Opinions...Everybody Has One

Phil Anderson

“Everyone is entitled to his own opinion, but not his own facts.” Daniel Patrick Moynihan, Sociologist and former U.S. Senator.

“The fact that an opinion has been widely held is no evidence whatever that it is not utterly absurd.” Bertrand Russell, British historian

“Too often we... enjoy the comfort of opinion without the discomfort of thought.” John F. Kennedy  Stephen Colbert, comedian.

Opinions are important in a democracy. We need people to have opinions and to express those opinions to their elected officials. But not all opinions are created equal. Some opinions are based on sound reasoning, knowledge, or experience. Others are based on superstition, misinformation, and religious or political dogma. In a democratic society certainly everyone is entitled to their own opinion. But we do not have to give equal credence to the opinions of the ill informed. And we should not run our society based on these misguided, misinformed, poorly thought out opinions.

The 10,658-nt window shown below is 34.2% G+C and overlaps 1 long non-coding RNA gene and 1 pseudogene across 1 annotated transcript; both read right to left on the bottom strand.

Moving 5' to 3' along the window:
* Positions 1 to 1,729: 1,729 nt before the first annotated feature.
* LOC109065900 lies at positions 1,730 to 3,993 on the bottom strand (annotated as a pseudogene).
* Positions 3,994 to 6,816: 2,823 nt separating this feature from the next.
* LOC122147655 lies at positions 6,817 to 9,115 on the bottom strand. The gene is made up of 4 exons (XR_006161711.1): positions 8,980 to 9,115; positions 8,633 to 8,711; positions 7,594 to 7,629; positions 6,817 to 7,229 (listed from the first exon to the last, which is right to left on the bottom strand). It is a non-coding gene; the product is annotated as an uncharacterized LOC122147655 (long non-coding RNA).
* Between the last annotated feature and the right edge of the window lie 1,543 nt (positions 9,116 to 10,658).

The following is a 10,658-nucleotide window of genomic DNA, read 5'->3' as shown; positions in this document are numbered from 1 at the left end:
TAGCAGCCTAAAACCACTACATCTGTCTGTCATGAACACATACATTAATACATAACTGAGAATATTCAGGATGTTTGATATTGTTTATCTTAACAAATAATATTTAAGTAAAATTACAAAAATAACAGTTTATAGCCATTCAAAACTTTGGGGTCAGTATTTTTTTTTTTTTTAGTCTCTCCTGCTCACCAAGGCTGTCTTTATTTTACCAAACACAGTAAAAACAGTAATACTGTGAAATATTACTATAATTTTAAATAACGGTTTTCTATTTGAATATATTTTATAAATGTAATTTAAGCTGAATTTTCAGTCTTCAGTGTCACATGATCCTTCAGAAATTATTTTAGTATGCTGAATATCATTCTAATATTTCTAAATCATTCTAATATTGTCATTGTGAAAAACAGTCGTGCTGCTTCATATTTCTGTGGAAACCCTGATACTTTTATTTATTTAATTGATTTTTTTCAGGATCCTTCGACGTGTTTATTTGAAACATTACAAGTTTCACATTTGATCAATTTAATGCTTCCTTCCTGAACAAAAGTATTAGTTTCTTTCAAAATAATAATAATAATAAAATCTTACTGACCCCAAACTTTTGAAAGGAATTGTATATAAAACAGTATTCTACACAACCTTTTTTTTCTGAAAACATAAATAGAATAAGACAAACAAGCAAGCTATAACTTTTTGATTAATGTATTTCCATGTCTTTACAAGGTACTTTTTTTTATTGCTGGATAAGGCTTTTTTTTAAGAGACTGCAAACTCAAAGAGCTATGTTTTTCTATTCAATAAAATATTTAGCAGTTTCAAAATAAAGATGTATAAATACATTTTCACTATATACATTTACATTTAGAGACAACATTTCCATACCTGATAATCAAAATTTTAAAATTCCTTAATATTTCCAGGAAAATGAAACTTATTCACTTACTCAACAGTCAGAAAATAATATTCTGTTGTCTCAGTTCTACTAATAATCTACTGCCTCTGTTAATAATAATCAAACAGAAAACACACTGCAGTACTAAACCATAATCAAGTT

It should be obvious that public policy needs to be guided by the best available information. Policy that ignores documented knowledge (generally known as “facts”) can only lead to disaster for the economy and future of our country. But increasingly, established science, research, and even rational thought are being replaced by “alternative facts.” Campaign bluster, unsubstantiated opinion, blind ideology, and Medieval religious dogma are guiding too many public policy decisions.

Many people are resisting this trend. This past weekend hundreds of thousands came together in 600 cities across the country in a “March for Science.” They were advocating respect for science. They spoke out against proposed, shortsighted cuts to science funding. They advocated for factual, evidence based public policy. One thousand gathered in Duluth. Minneapolis had 10,000 at the march. Milwaukee had 2000 participants. Madison had over 5000.